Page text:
The day i was leaving Lisbon there was some concern as to whether i would get transportation out or not - there was to be general strike (apparently these happen often). I already had purchased my bus ticket to Vilamoura in the Algarve and Esmerelda (the contact for our accommodation in Lisbon) came to the apartment to help me with my bags and get me a taxi to the bus station. I had a comfortable 3.5 hour journey to Vilamoura. The bus dropped me off about a 5 minute walk from my accommodation. I found the 2 bedroom accommodation on the Internet 350 euro for 5 nights - the lady said since I was a single traveler I could have it for 250 euro. Then she contacted me to say the kitchen was being renovated and I would not have a cooker (stove) for the first couple of days and there would be a workman there to finish the job but if I still wanted the accommodation I could have it for 150 euro for 5 nights which works out to be about $40 a night. When I arrived the place was dusty and messy from the renovations but there was a cleaner tidying the place - small inconvenience for such a great rate and a lovely apartment with a balcony.
In the algarve wherever you look, the colours of the mountains and sea are always with you, creating the impression of a water-colour dotted with highlights of gold, green and blue. The region is an extensive and pleasant one, with a Mediterranean climate, marked by the smell of the sea at low tide and the scent of wild flowers. The weather is in the low 30's most days and it cools to the low 20's in the evening
A stroll through the tangled web of narrow streets, alleys and steps to be found away from the coast is the best way of getting to know this part of the region. But you can also easily lose yourself in the vastness of the coastal strip. Here the backdrop is composed of some of Europe's most beautiful beaches, from where you can admire the rocky coastline and the playful shadows they cast on the sand.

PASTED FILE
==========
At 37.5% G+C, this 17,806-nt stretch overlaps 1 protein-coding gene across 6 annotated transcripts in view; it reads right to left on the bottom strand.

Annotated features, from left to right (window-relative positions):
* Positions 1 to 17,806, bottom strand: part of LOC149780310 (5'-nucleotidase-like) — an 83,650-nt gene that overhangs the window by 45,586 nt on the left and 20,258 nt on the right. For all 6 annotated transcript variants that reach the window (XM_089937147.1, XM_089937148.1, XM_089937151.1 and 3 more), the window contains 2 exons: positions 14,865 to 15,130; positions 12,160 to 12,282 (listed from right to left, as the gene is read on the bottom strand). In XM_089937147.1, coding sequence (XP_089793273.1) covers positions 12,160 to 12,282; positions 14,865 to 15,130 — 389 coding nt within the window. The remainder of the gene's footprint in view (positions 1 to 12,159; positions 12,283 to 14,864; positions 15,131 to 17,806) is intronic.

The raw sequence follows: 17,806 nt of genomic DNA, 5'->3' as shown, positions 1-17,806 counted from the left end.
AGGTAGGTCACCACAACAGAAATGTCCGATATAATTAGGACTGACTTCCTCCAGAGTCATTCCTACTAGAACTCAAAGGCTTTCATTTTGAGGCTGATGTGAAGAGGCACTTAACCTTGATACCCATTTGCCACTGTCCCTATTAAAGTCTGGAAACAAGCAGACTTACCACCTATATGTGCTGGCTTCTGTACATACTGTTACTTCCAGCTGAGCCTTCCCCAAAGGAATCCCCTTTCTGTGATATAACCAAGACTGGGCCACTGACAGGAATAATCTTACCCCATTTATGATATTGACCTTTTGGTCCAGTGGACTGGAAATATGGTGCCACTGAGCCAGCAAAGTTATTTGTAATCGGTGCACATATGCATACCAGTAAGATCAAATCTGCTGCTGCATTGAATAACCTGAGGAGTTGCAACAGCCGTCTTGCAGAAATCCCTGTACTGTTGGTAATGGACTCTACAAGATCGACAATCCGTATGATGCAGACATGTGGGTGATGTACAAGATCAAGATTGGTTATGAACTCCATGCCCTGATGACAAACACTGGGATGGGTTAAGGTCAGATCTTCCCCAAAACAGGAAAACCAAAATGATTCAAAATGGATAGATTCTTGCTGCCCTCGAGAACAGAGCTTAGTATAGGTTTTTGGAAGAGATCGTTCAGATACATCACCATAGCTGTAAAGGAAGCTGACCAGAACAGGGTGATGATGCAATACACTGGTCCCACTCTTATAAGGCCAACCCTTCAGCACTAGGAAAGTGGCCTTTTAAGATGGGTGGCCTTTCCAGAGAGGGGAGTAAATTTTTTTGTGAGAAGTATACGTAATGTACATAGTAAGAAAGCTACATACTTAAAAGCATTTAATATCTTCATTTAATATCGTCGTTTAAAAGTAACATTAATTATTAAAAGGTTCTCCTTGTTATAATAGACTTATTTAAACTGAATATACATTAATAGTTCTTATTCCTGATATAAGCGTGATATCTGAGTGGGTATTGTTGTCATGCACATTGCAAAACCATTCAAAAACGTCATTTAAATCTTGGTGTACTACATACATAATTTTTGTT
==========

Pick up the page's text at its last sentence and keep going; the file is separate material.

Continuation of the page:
Vilamoura is one of the top vacation spots in Europe. It is very clean and beautiful with a lovely marina where numerous shops and outdoor restaurants are located. It is truly a little paradise - expensive by Portuguese terms but relatvely cheap compared to North America. Vilamoura being a resort area does not look like the quaint European villages you imagine when you think of Portugal. More like an upscale Waikiki - I have never seen so many expensive boats in one place! Nor I have ever seen so many jags, Audis, BMW's and Mercedes.
The restaurants may look empty now but come 9pm everywhere is packed - everyone also dresses up for dinner - no shorts, capris etc. The Portuguese eat around 9 or 10 pm, have a few drinks, go to the discos around midnight and some bars and discos stay open until 6am. As you might imagine the only people up and about in the morning are tourists and Portuguese who must work to feed tourists - most stores do not open until 10 am or later.
I met up with Sharon (the irish girl I traveled with through Cambodia) as she is vacationing here with a couple of girl friends and is staying only about a 40minute walk from me. The first couple of days I have done lots of walking, laying on the beach and more walking! Getting quite brown (well more reddish brown at the moment). We went out to a restaurant called BenBom a Brazilian type cuisine where lots of BBQ meats are served - it was delicious.